The Honest Truth

Typhoon isn't afraid to let space and size inform its sound

Kyle Morton doesn't believe there are too many musicians crammed into Typhoon, his 11-piece rock orchestra. He promises that the band was never conceived as a see-how-many-people-we-put-on-stage sort of ploy.

"No, that's the argument for why I ride the bus instead of taking a car," he says over the phone last weekend. "You combine all of these people in one band and you're saving everyone from three or four bands."

It's a sunny afternoon in Portland and Morton is taking advantage of it, sprawled out on his front porch steps. There was a time he lived with bandmates — some of whom are friends he's had since high school, or earlier. Now he lives apart from the band. As Typhoon's main singer and songwriter, Morton is the natural leader. But for him, the act is about being able to create music with his friends.

"I wanted a place where everyone could be included," Morton explains. Even buddies who don't play music have been assigned to other duties like graphics or promotions.

Morton moved from Salem, Ore., in 2004 to attend Portland State University, where he took music theory classes and continued to hone his guitar technique playing in a punk band back home. The next year, the collective would take shape.

"It was strictly going to be a recording project, but it was so much fun we went ahead and signed up for a show," Morton recalls. "Typhoon was just a working title."

After that, no one wanted to do anything else. They all moved to Portland, playing as many gigs as could be finagled. The city took notice and Typhoon soon became a favorite among its indie rock scene.

When you live in Portland, Morton says, it becomes refreshing to meet someone who's not in a band.

"There is a lot of competition here," he says. "But playing here just feels like home. We're so blessed to have fans come out to our shows at all."

Last year, the band recorded White Lighter at Pendarvis Farm, the same stretch of green southeast of Portland where the Pickathon Music Festival is held.

"We holed up there for six weeks to get it done," Morton says. "I want to go back all of the time. To just write and be out with nature."

The record, which made many top-10 album lists of the year including the Inlander's, was the group's most acclaimed yet. The pop-rock is complex, to say the least. Piquing interest from the start, the syncopations, the rests, the assorted speeds, the varied time signatures and the melodic changes coherently weave through each track.

"Yeah, there was a point I was worried we were becoming a prog rock band," Morton says. "But the aesthetic works because we keep the lyrical content pretty steady. That is the thread that binds each song."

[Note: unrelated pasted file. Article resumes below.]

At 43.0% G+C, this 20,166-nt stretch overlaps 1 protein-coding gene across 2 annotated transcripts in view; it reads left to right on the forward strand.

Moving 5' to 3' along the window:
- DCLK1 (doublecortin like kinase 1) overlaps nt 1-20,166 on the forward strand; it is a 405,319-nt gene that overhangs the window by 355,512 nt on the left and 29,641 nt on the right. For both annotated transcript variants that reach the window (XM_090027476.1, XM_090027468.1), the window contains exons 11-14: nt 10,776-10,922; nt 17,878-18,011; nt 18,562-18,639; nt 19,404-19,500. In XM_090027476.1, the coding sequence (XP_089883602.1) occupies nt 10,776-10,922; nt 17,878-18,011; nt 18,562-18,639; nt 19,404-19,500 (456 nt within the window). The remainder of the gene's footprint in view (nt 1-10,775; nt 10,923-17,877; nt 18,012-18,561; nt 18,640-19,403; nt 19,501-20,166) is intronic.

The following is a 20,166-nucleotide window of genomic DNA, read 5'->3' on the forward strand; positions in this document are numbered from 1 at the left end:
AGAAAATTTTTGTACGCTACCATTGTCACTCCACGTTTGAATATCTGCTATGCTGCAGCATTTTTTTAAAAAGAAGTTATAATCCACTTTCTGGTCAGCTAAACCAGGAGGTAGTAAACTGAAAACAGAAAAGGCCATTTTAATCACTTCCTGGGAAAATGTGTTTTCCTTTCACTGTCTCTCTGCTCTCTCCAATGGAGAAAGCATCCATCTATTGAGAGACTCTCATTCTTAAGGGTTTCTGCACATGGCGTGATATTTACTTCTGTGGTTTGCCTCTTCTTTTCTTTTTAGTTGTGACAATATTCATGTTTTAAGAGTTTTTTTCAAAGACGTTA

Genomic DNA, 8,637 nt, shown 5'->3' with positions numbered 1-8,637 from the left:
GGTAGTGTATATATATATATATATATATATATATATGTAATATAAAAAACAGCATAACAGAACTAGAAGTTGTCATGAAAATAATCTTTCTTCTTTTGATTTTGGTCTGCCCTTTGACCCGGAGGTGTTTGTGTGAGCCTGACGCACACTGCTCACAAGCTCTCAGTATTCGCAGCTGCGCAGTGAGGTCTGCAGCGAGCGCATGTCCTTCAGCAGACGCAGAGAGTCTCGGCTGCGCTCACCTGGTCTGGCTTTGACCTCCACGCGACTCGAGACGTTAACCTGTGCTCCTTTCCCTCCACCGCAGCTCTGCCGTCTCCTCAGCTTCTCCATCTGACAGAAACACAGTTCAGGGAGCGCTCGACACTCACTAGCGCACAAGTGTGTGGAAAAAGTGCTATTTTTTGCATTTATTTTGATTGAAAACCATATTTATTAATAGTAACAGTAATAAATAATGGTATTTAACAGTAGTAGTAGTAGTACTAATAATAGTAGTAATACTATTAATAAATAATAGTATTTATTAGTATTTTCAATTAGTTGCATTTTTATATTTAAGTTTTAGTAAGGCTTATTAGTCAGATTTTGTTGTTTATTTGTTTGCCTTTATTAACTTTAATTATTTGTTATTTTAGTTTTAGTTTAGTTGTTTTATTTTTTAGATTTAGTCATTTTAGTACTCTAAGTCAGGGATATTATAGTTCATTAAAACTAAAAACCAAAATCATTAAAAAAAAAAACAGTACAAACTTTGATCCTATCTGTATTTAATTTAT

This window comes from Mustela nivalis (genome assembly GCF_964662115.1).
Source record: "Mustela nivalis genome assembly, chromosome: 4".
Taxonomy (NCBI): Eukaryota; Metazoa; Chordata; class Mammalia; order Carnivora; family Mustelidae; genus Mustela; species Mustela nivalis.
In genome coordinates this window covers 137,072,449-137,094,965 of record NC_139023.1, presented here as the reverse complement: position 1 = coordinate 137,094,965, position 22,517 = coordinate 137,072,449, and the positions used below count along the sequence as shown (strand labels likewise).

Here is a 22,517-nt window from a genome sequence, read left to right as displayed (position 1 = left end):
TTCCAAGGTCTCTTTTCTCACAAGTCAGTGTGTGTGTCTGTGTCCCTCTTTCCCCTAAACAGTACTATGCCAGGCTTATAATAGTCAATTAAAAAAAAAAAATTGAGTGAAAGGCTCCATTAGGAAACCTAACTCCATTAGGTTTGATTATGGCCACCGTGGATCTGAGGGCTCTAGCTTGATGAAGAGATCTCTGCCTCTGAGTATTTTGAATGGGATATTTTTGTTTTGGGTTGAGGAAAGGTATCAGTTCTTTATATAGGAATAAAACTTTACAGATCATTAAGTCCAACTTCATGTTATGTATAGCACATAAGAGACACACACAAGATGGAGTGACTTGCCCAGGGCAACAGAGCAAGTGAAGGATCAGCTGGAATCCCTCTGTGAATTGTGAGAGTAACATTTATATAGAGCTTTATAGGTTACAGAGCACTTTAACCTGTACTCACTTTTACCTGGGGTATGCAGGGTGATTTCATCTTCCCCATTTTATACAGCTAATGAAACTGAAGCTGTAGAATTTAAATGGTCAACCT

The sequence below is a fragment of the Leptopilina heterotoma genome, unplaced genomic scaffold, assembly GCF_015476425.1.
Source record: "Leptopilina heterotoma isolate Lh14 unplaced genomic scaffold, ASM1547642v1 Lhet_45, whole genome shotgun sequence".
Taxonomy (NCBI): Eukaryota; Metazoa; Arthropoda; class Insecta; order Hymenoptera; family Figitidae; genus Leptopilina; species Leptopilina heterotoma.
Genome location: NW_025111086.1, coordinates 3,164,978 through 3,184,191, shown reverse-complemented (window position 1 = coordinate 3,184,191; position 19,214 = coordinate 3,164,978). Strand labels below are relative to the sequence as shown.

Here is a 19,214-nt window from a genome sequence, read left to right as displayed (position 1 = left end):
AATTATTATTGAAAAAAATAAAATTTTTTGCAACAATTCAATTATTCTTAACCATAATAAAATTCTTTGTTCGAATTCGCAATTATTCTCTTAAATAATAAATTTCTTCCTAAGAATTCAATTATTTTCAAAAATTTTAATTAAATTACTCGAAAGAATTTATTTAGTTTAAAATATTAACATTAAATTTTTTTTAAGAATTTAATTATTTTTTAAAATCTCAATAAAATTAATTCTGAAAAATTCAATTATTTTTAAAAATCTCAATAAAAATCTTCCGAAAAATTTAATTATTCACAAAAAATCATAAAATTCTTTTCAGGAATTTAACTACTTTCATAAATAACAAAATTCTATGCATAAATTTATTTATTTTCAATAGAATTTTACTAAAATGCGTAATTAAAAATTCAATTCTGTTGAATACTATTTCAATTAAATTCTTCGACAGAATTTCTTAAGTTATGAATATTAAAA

No matter how majestic and peppy the instrumentation may seem, with horns, strings, cymbals and claps, the lyrics flow out with a tinge of sadness. Health-wise, Morton has been through hell. As a kid, he contracted Lyme disease from a tick bite. It would go undiagnosed for years. There was a point when he wasn't sure he would make it to adulthood.

"I'm completely cured now," Morton says. "I'm still working towards happiness; the peace of mind. That's what I get to work out in my music."

With the advent of a new year comes new possibilities for the group; more writing and recording. Next week, Typhoon kicks off its third national tour, playing Spokane for the first time.

Originally set to headline the new all-ages music venue, The Bartlett, last fall, the group is now poised to help kick off the rescheduled grand opening next weekend.

They'll pack into their humongous passenger van and hit the road. With so many members, the band frets about the size of the stage at their next venue. One time at a gig in Philadelphia, they were forced to put bandmates on a balcony across the room. Never again, they vowed. Yet smaller spaces can make performances more exciting.

"You're right; if someone hits another person in the eyeball with their bow or smashes a foot in a cymbal, we would just continue," Morton says, laughing. "But in truth, we're well aware of one another. We'll make it work; we're very used to this now." ♦

The Bartlett Grand Opening Weekend • Jan. 16-18 • Typhoon with Silver Torches and guests • Fri, Jan 17, at 8 pm • The Bartlett • 228 W. Sprague • $15/$20 day of • All-ages •

Silverland Rockfest ft. Everclear, Hoobastank, Living Colour, Wheatus @ Greyhound Park & Event Center

Tue., Sept. 28, 4:30-10 p.m.
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About The Author

Laura Johnson

Laura moved to the great Inland Pacific Northwest this summer. She is the Inlander's new music editor.